Sunday, October 12, 2014

Oil Painting Mediums part 1

Oil Painting Mediums part 1

Oil paint can be used directly out of the tube as is.  And this is a fine way to paint.  Paint with the paint; clean the brush. The end.  With this method of using no medium, paying attention to oil content of paint may be important to preventing cracking- use most oil laden paint (which is slower drying) on upper layers: "Fat over Lean."

Linseed Oil

Alternatively use straight linseed oil as your medium, using less oil in layers closest to canvas and use more oil in the top layers...again "Fat over Lean."  More Oil (more fat) = More Drying Time!


Turpentine a solvent can be used to thin paint- it dries quickly and is best used for first layers or blocking in a painting; a very lean layer of oil paint.

I previously used pure gum turpentine for thinning and cleaning brushes.  It had a sweet strong odor.  Now I can no longer find this, either in hardware store or art supply store.  Yes, "pure gum turpentine" can still be purchased, but it is different...way different.  It has a foul, dead animal smell that I find terribly offensive.  I don't use it anymore.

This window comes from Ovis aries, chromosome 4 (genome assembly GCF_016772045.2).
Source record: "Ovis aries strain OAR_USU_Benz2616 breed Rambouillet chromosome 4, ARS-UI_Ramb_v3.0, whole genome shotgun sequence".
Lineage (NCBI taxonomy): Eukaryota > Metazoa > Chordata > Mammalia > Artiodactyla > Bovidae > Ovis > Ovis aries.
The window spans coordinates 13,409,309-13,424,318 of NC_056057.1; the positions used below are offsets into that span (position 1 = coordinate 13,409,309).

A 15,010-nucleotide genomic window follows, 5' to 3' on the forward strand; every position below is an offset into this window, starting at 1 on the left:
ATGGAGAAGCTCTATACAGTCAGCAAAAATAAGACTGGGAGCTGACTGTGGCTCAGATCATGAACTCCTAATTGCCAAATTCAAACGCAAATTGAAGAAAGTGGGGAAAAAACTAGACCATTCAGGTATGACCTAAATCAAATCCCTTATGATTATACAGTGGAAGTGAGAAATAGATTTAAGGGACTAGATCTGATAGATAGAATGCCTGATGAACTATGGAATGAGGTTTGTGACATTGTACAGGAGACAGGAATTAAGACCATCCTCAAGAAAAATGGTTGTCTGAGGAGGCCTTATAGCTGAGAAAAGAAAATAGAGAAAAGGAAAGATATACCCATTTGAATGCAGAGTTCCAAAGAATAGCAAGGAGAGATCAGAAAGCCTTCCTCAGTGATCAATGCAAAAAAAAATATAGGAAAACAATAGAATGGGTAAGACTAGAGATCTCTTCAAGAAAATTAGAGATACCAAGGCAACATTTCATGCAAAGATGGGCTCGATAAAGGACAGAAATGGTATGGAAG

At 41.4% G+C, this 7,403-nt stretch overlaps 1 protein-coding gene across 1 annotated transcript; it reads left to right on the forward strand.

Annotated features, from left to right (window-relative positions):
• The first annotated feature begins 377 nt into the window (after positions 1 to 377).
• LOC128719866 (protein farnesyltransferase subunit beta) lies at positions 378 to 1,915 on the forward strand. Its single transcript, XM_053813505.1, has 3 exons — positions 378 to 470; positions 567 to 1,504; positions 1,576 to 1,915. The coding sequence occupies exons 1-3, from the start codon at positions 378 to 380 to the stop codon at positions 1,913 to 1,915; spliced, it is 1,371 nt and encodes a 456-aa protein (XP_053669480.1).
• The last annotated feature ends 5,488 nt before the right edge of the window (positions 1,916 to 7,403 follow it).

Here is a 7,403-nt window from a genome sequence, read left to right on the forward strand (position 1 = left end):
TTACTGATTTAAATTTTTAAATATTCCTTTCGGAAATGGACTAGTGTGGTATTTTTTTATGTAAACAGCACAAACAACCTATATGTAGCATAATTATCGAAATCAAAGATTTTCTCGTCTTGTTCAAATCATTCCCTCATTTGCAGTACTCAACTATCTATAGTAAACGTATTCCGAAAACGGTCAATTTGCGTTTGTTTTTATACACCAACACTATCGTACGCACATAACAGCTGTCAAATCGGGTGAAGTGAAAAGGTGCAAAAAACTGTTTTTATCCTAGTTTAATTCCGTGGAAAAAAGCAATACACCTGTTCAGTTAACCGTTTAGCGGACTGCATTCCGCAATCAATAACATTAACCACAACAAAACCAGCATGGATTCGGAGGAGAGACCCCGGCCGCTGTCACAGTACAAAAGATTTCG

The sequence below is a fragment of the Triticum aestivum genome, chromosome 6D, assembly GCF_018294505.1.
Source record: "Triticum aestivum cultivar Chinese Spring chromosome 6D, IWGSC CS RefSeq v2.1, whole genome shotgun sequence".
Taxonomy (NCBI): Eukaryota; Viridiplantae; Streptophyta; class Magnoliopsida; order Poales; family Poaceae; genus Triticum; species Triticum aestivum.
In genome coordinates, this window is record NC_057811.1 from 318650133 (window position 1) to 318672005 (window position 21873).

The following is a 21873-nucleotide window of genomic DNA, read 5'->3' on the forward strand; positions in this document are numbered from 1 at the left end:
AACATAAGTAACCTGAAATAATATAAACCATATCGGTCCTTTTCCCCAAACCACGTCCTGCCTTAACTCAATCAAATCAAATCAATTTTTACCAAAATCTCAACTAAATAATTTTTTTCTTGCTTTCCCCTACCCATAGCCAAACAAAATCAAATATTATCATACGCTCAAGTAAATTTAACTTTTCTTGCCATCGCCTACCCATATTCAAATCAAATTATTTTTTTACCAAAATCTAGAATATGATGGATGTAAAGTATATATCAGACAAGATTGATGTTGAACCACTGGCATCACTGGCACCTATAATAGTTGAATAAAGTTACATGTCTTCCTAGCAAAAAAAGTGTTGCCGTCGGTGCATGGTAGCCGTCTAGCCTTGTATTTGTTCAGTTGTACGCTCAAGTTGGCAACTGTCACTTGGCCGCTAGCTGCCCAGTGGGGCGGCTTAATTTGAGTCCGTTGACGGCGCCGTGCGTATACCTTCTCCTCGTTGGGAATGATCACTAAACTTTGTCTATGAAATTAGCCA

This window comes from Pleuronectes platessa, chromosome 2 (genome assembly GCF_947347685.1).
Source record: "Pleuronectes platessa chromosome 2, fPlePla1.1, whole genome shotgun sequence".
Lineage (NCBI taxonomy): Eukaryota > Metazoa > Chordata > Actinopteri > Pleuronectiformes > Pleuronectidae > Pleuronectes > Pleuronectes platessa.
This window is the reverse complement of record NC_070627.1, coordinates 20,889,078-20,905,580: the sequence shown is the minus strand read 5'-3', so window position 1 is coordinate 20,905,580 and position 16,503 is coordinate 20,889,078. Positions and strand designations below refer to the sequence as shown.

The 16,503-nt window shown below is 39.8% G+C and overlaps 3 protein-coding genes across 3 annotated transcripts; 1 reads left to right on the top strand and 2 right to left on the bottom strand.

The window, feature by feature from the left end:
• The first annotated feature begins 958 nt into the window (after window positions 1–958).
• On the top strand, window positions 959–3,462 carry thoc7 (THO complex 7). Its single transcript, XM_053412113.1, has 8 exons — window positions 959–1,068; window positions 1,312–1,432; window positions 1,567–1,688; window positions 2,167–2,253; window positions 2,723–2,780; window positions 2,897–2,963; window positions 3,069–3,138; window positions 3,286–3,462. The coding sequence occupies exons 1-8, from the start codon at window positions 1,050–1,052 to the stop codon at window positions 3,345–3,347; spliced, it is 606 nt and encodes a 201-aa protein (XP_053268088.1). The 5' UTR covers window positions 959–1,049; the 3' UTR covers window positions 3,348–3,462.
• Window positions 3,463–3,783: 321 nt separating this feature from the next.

Mineral Spirits

Mineral Spirits is a solvent that can be used in place of turpentine.  As with turpentine, paint thinned with mineral spirits makes for a leaner layer than paint right out of the tube.  I have used Gamsol 100% Pure Odorless Mineral Spirits as well as Kleen Strip Odorless Mineral Spirits from my local hardware store.  I do not notice a difference between these two.  Use mineral spirits for thinning oil colors, modifying other painting mediums, and studio clean up.  Less Oil (less fat or lean) = less drying time.

Simplest Oil Paint Medium Technique

  1. With paint thinned with mineral spirits (or turpentine) paint first layer onto gessoed canvas and let dry if desired.
  2. With paint straight from tube or lightly thinned with oil (such as linseed oil) paint next layers and let dry if desired.
  3. With paint thinned only with oil paint final layers .
The above method generally not only maintains a "Fat over Lean" concept but also allows a layered painting technique improving depth and luminosity. 


Link Within

Related Posts with Thumbnails